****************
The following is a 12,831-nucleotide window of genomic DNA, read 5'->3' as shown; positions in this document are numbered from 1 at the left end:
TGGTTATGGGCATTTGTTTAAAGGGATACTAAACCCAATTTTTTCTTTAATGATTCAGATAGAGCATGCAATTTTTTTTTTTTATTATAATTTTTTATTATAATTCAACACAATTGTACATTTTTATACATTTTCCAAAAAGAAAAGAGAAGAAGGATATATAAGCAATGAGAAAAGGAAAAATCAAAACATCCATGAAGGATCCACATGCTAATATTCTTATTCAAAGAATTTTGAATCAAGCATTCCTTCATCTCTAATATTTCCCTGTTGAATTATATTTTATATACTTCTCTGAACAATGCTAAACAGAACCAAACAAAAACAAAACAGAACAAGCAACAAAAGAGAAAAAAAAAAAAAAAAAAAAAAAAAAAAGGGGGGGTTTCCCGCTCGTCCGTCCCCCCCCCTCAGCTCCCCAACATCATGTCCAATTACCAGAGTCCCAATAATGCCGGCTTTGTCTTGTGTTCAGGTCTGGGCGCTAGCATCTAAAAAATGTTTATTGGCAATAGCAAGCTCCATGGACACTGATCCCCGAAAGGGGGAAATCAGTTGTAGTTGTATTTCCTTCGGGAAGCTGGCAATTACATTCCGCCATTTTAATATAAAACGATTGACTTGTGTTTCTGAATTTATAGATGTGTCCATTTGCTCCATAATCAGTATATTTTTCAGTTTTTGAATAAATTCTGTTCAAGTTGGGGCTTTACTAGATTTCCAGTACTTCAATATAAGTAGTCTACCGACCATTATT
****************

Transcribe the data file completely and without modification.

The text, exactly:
The following is a 12,831-nucleotide window of genomic DNA, read 5'->3' as shown; positions in this document are numbered from 1 at the left end:
TGGTTATGGGCATTTGTTTAAAGGGATACTAAACCCAATTTTTTCTTTAATGATTCAGATAGAGCATGCAATTTTTTTTTTTTATTATAATTTTTTATTATAATTCAACACAATTGTACATTTTTATACATTTTCCAAAAAGAAAAGAGAAGAAGGATATATAAGCAATGAGAAAAGGAAAAATCAAAACATCCATGAAGGATCCACATGCTAATATTCTTATTCAAAGAATTTTGAATCAAGCATTCCTTCATCTCTAATATTTCCCTGTTGAATTATATTTTATATACTTCTCTGAACAATGCTAAACAGAACCAAACAAAAACAAAACAGAACAAGCAACAAAAGAGAAAAAAAAAAAAAAAAAAAAAAAAAAAAGGGGGGGTTTCCCGCTCGTCCGTCCCCCCCCCTCAGCTCCCCAACATCATGTCCAATTACCAGAGTCCCAATAATGCCGGCTTTGTCTTGTGTTCAGGTCTGGGCGCTAGCATCTAAAAAATGTTTATTGGCAATAGCAAGCTCCATGGACACTGATCCCCGAAAGGGGGAAATCAGTTGTAGTTGTATTTCCTTCGGGAAGCTGGCAATTACATTCCGCCATTTTAATATAAAACGATTGACTTGTGTTTCTGAATTTATAGATGTGTCCATTTGCTCCATAATCAGTATATTTTTCAGTTTTTGAATAAATTCTGTTCAAGTTGGGGCTTTACTAGATTTCCAGTACTTCAATATAAGTAGTCTACCGACCATTATT